A trust delayed responding to a complainant's concerns and gave mixed messages about whether an investigation was ongoing or not. This led to fears of a cover up.
Mrs Y was admitted to hospital with end stage heart failure. A decision was made that she should not be resuscitated in the event of a heart attack.
One week later, Mrs Y's condition worsened and she was given a 5ml dose of morphine. This slowed down Mrs Y's breathing and, despite attempts to reverse the effects of the morphine, she never regained consciousness. Mrs Y died later that day from heart and kidney failure.
Mrs Y's daughter, Mrs G, complained that the family had not agreed with the decision not to resuscitate her mother; that a heart monitor was not used; and that an incorrect dose of morphine led to her mother's death. She also complained about the attitude of staff on the ward.
What we found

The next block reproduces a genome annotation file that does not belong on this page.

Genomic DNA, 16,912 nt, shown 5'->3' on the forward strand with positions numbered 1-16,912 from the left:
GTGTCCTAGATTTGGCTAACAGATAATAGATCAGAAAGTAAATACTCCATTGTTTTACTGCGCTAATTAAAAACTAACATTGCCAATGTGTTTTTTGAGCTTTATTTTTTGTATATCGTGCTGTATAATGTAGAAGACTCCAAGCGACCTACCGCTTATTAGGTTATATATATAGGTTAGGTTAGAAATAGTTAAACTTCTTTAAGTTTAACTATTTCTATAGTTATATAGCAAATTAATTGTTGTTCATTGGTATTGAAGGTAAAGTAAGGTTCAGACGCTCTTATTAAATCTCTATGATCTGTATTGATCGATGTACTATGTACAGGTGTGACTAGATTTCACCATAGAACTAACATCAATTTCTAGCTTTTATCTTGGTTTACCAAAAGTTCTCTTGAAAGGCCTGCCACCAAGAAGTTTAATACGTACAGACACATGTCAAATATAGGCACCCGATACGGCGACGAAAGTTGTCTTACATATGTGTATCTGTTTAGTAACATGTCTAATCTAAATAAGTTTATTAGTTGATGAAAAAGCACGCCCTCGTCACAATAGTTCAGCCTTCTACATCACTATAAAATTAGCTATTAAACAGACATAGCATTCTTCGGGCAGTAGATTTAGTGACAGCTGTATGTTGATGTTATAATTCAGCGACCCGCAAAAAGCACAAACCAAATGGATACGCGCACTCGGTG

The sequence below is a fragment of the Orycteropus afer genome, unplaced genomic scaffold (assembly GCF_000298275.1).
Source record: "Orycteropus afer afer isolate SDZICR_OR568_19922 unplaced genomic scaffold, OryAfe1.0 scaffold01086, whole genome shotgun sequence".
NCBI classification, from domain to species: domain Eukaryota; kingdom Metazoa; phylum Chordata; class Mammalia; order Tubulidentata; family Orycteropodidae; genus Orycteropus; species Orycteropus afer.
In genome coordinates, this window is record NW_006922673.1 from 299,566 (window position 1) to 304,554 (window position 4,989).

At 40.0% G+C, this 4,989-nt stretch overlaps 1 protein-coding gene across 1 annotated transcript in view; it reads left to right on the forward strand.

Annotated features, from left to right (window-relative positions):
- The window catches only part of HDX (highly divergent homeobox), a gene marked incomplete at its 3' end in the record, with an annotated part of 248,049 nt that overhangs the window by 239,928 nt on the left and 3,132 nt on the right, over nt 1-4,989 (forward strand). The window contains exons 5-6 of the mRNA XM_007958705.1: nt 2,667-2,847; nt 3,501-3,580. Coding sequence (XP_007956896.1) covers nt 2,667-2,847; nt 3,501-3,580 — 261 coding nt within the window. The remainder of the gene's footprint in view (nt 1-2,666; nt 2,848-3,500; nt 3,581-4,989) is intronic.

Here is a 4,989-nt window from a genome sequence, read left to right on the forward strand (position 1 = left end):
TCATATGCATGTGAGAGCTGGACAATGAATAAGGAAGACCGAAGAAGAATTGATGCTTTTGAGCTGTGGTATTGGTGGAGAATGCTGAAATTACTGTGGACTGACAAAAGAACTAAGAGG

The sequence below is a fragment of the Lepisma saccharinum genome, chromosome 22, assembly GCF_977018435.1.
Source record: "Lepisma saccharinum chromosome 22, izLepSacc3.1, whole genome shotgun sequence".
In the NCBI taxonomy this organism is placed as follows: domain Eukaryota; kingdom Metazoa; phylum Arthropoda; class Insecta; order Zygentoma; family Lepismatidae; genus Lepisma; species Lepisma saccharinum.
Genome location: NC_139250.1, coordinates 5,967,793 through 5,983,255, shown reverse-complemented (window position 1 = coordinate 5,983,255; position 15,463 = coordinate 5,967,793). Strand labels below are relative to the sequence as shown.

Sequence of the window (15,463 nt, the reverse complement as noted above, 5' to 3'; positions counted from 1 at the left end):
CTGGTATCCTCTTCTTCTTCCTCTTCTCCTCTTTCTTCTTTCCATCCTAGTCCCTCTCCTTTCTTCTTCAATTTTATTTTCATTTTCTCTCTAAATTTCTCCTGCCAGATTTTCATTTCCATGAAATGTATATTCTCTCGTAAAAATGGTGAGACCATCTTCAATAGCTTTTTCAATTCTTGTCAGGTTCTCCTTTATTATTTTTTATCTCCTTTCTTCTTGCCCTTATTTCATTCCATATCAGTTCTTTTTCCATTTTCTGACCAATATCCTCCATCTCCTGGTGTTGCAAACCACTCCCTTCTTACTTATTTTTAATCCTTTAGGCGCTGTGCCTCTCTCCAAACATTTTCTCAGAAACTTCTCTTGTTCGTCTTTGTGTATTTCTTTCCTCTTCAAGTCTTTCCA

We partly upheld this complaint. The Trust gave Mrs Y appropriate care and treatment. The dose of morphine it gave her was a standard dose and slowing down breathing is a known side effect. The reason for giving Mrs Y morphine should have been noted in the records, but it was still appropriate to provide it as she was dying and in discomfort.
There were, however, faults in the way the Trust dealt with Mrs G's complaint. It did not follow up on actions that were agreed, particularly in relation to a member of staff's attitude, or inform Mrs G of the actions it had taken. It delayed responding to her and wrongly told her that its investigation into her concerns was ongoing, when in fact it had closed her case.
Putting it right
The Trust acknowledged and apologised for the failings in its complaint handling and took action to address these.
North Middlesex University Hospital NHS Trust
Did not apologise properly or do enough to put things right
Did not put recommendations into practice
Recommendation to learn lessons or draw up an action plan